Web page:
David Bollier discusses his book Viral Spiral: How the Commoners Built a Digital Republic of their own.
David Bollier is a Senior Fellow at the Norman Lear Center and Co-founder of Public Knowledge, a new advocacy group dedicated to defending the commons of the Internet, science and culture. Since 1984, he has been a collaborator with television writer/producer Norman Lear on a wide variety of projects. Bollier also works as an independent strategist and journalist specializing in issues of progressive public policy, digital media and democratic culture.
Bollier's recent work has focused on developing a new vocabulary for reclaiming "the commons." The commons refers to the diverse array of publicly owned assets, gift-economies and natural systems that are available to everyone as a civic or human right. Bollier's critique of the commons is set forth in his 2002 book, Silent Theft: The Private Plunder of Our Common Wealth (Routledge), and in a number of essays and reports. He has developed the notion of the information commons as a new paradigm for understanding the public interest in the digital, networked environment.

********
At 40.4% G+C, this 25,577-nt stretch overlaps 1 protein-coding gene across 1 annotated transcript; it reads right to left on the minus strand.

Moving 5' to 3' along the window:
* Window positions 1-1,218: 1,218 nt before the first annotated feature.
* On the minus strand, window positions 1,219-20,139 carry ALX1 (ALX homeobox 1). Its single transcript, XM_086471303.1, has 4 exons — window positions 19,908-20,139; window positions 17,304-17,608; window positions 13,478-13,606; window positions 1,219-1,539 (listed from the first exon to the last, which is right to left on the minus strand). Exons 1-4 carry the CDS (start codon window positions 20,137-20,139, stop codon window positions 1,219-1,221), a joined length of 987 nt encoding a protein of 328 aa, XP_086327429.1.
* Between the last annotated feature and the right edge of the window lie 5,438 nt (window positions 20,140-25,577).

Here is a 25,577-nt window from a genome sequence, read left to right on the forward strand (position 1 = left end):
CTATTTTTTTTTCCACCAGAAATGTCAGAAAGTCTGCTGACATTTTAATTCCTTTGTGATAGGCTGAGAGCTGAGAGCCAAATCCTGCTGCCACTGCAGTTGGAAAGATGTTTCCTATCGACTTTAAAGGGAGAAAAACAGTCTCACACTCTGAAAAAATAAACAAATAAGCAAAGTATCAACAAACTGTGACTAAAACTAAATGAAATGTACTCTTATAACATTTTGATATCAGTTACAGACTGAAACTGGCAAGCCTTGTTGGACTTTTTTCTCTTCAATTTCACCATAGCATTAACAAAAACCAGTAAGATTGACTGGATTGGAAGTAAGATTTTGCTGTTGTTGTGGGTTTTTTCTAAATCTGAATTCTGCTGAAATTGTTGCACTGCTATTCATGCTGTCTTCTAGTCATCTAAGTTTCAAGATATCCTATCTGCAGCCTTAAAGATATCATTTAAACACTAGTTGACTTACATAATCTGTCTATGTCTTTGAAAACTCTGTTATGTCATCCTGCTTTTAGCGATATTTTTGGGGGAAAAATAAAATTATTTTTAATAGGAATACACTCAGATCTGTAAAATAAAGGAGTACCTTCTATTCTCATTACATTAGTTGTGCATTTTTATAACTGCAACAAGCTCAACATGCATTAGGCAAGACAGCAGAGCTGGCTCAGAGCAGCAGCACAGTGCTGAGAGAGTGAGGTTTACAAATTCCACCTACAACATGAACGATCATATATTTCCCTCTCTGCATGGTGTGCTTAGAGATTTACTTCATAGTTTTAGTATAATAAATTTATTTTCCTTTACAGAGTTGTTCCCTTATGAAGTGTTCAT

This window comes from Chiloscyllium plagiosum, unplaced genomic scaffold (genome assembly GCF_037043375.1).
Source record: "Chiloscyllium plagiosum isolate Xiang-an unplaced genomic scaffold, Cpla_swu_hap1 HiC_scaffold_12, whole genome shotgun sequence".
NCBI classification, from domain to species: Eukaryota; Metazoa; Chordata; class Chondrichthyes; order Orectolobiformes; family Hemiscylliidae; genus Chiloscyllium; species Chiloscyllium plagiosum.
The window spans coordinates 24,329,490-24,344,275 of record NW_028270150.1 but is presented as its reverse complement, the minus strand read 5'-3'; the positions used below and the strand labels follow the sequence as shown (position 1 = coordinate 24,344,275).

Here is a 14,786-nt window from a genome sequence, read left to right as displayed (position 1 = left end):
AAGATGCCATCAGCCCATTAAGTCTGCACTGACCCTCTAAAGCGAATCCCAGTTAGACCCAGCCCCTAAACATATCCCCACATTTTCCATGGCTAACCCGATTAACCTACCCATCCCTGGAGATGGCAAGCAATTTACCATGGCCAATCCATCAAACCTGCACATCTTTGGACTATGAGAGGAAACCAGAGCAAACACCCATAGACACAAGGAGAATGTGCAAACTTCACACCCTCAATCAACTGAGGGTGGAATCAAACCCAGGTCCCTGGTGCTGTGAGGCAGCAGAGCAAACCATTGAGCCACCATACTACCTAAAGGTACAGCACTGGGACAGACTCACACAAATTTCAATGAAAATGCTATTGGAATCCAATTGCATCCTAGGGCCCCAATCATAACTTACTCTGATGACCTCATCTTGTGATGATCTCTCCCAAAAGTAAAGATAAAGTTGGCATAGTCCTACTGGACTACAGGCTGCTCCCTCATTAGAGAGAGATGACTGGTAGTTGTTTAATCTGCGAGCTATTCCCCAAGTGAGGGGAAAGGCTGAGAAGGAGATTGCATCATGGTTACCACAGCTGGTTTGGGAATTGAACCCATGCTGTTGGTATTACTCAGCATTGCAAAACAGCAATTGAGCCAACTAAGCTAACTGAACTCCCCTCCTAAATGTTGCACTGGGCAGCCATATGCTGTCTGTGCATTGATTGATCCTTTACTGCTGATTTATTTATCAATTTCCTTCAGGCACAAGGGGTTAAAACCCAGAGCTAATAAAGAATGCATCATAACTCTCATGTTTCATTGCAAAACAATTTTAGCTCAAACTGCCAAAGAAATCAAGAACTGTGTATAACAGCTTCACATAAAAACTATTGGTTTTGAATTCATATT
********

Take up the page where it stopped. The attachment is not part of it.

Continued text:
Bollier's 2005 book, Brand Name Bullies: The Quest to Own and Control Culture, is a darkly amusing look at how corporations misuse copyright and trademark law to stifle creativity and free speech. Described as "hilarious and appalling" by Publishers Weekly, Brand Name Bullies includes stories about ASCAP's battle with the Girl Scouts, the Chiffon's case against George Harrison, and the Here's Johnny! toilet fiasco.
Bollier consults with a number of nonprofit organizations and foundations, and has served as a rapporteur for the Aspen Institute's Communications and Society Program for many years. He is the author of six books which explore such subjects as social innovation in American business, the civilizing effects of health and safety regulation, and the legal aftermath of the Hartford circus fire of 1944. Educated at Amherst College (B.A.) and Yale Law School (M.S.L.), Bollier lives in Amherst, Massachusetts.
Journalist and activist David Bollier discusses how the expanding embrace of the viral spiral, which includes the sharing economy, open software and creative commons licenses, is changing the consumer landscape.